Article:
Tax Incentives for Energy Storage Systems

GS Battery Energy Storage

Solar + energy storage systems offer a myriad of local and grid-wide services. This article helps you with maximizing your incentives.

 

CivicSolar does not provide tax, legal or accounting advice. This material has been prepared for informational purposes only, and is not intended to provide, and should not be relied on for, tax, legal or accounting advice. You should consult your own tax, legal and accounting advisors before engaging in any transaction.

Solar + energy storage systems offer a myriad of local and grid-wide services (for a primer see The Many Roles of Energy Storage, Introduction to Demand Charge Management, and The SolarEdge Energy Storage Solution). Although increasing lithium manufacturing scale will continue to be the primary driver of decreased system costs, a critical component of the current business case for a solar + stage system is the effective capture of federal tax incentives. Please note only privately owned solar + storage systems qualify for the incentives discussed below.

This article will cover the two major federal tax incentives available for energy storage systems (ESS); Modified Accelerated Cost Recovery System (MACRS) and the Investment Tax Credit (ITC). The federal solar investment tax credit is a deduction representing 30% of the cost of installing a solar electric system. This incentive is available to both residential and commercial system owners and the full 30% credit is slated to run through 2019, at which point it will begin to step down to 26% in 2020, 22% in 2021, and finally 10% in 2022 and beyond. Although the ITC is well-known and a commonly employed incentive in the realm of solar PV systems, under certain conditions its value can also be captured with an energy storage system.

The degree to which an energy storage system can capture the ITC is determined by the source of energy used to charge the batteries. Starting with the best-case scenario, batteries charged only by collocated solar PV is eligible for the full 30% deduction towards the installed system cost. For batteries charged primarily by collocated solar PV (defined as 75%-99.9% of the charging needs), the proportion of the ITC that can be applied to the energy storage system (ESS) is calculated by the proportion of charge from PV multiplied by the 30% ITC. For example, an ESS charged 77% of the time by solar PV would qualify for roughly 23% of the ITC (77% x 30%). It's worth noting that the PV system itself is still entitled to the full 30% deduction. ESSs charged less than 75% of the time by their affiliated PV system do not qualify for the ITC.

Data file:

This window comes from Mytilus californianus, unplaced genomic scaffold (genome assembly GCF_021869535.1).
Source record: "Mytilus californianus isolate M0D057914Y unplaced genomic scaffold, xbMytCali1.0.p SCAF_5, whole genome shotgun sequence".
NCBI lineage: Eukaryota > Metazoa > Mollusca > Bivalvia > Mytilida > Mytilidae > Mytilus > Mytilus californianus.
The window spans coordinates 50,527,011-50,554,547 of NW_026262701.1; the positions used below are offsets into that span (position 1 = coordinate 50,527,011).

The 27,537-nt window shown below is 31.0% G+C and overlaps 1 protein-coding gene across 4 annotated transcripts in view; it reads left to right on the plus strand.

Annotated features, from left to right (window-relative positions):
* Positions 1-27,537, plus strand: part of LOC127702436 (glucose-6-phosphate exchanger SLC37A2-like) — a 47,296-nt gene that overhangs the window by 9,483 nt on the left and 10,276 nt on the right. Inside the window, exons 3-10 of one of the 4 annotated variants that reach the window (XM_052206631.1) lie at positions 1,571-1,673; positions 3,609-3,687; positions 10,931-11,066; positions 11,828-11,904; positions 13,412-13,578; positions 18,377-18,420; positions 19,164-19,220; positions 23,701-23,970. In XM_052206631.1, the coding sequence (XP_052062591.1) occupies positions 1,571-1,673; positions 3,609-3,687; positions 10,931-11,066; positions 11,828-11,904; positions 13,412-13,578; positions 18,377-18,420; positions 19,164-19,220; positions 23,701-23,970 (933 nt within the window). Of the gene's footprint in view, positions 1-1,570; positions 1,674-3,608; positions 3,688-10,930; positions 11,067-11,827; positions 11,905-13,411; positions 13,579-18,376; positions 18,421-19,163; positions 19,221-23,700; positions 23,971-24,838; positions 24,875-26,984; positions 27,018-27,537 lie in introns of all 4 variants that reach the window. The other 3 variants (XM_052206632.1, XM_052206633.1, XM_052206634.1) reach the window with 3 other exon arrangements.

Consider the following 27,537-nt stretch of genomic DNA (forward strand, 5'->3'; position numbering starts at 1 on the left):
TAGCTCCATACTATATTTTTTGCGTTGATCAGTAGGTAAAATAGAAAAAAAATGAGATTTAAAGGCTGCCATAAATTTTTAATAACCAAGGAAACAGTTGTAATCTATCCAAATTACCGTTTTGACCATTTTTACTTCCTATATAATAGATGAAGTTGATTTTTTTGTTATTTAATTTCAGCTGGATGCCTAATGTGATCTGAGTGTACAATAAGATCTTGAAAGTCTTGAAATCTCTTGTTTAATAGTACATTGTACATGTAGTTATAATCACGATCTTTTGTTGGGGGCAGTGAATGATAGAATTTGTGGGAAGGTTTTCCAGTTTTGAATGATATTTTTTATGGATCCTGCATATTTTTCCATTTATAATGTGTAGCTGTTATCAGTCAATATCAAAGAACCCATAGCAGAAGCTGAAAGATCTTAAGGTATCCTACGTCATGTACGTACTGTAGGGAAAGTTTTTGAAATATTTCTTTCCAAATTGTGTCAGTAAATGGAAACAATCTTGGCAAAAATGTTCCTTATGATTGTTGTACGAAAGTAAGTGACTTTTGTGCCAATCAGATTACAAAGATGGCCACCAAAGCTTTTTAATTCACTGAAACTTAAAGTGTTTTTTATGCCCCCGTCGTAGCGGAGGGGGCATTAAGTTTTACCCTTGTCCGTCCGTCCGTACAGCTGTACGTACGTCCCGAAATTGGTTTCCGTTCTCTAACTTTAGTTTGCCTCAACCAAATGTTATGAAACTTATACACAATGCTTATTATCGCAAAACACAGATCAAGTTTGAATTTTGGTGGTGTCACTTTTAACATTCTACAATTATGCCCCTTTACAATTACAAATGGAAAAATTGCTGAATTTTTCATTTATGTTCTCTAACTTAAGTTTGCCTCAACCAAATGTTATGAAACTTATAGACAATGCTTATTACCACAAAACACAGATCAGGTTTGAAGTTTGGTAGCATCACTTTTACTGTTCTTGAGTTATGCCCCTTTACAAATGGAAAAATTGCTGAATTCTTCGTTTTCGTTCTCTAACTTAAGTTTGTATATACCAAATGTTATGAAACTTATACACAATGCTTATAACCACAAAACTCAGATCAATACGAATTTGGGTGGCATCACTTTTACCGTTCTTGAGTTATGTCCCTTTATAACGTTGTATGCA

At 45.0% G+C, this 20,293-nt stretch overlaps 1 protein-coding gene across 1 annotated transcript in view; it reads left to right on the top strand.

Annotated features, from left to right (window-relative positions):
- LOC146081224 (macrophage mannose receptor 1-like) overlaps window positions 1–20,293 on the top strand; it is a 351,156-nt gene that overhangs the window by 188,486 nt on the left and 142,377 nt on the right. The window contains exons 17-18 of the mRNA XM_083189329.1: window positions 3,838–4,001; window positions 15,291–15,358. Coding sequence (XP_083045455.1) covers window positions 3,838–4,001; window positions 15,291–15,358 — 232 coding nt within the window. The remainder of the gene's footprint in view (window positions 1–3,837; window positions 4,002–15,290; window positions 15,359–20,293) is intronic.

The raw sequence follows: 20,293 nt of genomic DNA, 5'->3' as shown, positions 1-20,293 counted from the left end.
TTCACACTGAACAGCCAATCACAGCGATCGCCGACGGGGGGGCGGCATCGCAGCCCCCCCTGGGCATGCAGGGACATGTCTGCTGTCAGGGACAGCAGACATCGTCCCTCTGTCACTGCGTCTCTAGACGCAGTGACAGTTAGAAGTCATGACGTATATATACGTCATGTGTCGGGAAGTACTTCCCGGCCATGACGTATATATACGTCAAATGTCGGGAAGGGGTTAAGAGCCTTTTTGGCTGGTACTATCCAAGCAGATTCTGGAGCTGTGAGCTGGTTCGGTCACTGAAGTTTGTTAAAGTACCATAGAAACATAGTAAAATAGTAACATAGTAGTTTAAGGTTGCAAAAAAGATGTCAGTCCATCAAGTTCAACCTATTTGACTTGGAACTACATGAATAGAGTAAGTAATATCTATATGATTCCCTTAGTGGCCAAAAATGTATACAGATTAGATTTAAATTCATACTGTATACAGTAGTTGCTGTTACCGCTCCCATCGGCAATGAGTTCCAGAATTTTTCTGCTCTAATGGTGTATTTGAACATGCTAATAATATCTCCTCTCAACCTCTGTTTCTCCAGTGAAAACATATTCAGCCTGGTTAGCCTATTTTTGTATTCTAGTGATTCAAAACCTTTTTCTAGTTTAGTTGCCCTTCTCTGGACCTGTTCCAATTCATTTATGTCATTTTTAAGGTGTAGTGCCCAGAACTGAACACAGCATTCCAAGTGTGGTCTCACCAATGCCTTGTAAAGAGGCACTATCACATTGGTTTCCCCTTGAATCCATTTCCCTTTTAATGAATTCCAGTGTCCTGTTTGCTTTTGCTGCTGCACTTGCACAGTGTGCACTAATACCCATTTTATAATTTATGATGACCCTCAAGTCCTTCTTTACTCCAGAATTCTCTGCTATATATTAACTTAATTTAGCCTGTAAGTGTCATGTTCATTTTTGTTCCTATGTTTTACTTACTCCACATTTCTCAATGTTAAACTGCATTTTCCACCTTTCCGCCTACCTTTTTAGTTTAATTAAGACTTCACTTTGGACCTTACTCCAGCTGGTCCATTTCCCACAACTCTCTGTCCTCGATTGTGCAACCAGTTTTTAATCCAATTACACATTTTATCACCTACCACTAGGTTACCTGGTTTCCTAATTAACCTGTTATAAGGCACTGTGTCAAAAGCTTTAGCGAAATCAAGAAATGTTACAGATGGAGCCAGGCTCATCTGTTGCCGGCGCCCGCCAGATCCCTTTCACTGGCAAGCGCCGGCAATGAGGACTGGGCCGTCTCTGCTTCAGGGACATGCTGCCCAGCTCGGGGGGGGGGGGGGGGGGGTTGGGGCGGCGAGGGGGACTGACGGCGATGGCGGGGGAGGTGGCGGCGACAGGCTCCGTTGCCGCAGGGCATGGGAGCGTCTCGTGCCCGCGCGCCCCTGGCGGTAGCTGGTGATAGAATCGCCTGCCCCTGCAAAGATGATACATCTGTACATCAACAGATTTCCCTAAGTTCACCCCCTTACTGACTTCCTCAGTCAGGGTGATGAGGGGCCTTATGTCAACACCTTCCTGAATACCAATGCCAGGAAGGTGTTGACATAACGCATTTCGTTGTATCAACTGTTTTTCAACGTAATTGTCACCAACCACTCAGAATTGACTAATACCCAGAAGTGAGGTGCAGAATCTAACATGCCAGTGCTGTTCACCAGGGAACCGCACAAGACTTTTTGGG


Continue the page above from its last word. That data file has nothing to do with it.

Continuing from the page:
The other major federal tax incentive for ESSs is the Modified Accelerated Cost Recovery System (MACRS) paired with bonus depreciation. As long as there has been an income tax, deductions for asset depreciation have been recorded in the US. Solar and ESSs are no exceptions. Residential solar + storage systems do not qualify for MACRS and bonus depreciation. Born out of the Economic Stimulus Act of 2008, renewable energy systems can depreciate 50% of the value of the asset in the first year of operation. Projects claiming the ITC limit MACRS and bonus depreciation to 85% of the system value to be depreciated. Systems commissioned prior to January 1, 2018 qualify for 50% bonus depreciation. Systems commissioned after 1/1/2018 qualify for 40% bonus depreciation while systems commissioned in 2019 qualify for 30% bonus depreciation. Using MACRS businesses can deduct the depreciation expense of their ESS dependent upon the proportion of charge from PV. As you can see in the graphic above MACRS ranges from a 7 year period for ESSs not charged by PV to a 5-year depreciation schedule for systems charged by PV more than 50% of the time. A shorter depreciation schedule allows for increased cost recovery from the ESS and reduces the business's tax liability.

Understanding your qualifying incentives is crucial to providing an accurate and compelling solar + storage proposal. Energy Toolbase provides a comprehensive web-based platform to model residential and C&I solar + storage systems. In addition to modeling load profiles, solar + storage production, and purchase transactions, Energy Toolbase puts all available incentives at your fingertips to deliver an accurate financial proposal to your client.

If you have further questions, don't hesitate to reach out to Conor directly.

 

 

 

 

 

 

Source:

NREL: Federal Tax Incentives for Battery Storage Systems. January 2017

https://www.nrel.gov/docs/fy17osti/67558.pdf

Published
1 year 10 months ago
Written by
Conor Walsh
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Cost and rebate
Battery
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GS Battery
Energy Toolbase
Storage Incentives